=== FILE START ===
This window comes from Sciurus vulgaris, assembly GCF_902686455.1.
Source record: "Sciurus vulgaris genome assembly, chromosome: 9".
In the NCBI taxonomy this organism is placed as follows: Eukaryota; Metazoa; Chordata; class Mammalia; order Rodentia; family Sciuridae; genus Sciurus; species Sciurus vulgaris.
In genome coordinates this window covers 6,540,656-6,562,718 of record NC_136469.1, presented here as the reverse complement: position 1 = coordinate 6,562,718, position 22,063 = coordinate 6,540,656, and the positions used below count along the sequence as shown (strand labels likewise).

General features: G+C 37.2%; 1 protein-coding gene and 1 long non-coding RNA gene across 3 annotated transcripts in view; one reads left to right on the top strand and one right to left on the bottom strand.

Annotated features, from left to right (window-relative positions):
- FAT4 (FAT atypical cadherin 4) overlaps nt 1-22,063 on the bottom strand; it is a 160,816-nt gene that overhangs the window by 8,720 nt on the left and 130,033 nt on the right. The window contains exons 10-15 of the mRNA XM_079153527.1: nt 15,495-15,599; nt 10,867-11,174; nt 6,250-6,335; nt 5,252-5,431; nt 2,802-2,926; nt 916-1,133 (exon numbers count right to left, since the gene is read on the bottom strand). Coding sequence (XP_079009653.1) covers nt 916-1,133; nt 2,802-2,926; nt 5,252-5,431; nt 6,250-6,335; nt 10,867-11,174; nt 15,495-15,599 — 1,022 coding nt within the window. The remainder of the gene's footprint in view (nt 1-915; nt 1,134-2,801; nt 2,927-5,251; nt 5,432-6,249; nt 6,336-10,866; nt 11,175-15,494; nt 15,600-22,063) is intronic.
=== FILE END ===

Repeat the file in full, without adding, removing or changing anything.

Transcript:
This window comes from Sciurus vulgaris, assembly GCF_902686455.1.
Source record: "Sciurus vulgaris genome assembly, chromosome: 9".
In the NCBI taxonomy this organism is placed as follows: Eukaryota; Metazoa; Chordata; class Mammalia; order Rodentia; family Sciuridae; genus Sciurus; species Sciurus vulgaris.
In genome coordinates this window covers 6,540,656-6,562,718 of record NC_136469.1, presented here as the reverse complement: position 1 = coordinate 6,562,718, position 22,063 = coordinate 6,540,656, and the positions used below count along the sequence as shown (strand labels likewise).

General features: G+C 37.2%; 1 protein-coding gene and 1 long non-coding RNA gene across 3 annotated transcripts in view; one reads left to right on the top strand and one right to left on the bottom strand.

Annotated features, from left to right (window-relative positions):
- FAT4 (FAT atypical cadherin 4) overlaps nt 1-22,063 on the bottom strand; it is a 160,816-nt gene that overhangs the window by 8,720 nt on the left and 130,033 nt on the right. The window contains exons 10-15 of the mRNA XM_079153527.1: nt 15,495-15,599; nt 10,867-11,174; nt 6,250-6,335; nt 5,252-5,431; nt 2,802-2,926; nt 916-1,133 (exon numbers count right to left, since the gene is read on the bottom strand). Coding sequence (XP_079009653.1) covers nt 916-1,133; nt 2,802-2,926; nt 5,252-5,431; nt 6,250-6,335; nt 10,867-11,174; nt 15,495-15,599 — 1,022 coding nt within the window. The remainder of the gene's footprint in view (nt 1-915; nt 1,134-2,801; nt 2,927-5,251; nt 5,432-6,249; nt 6,336-10,866; nt 11,175-15,494; nt 15,600-22,063) is intronic.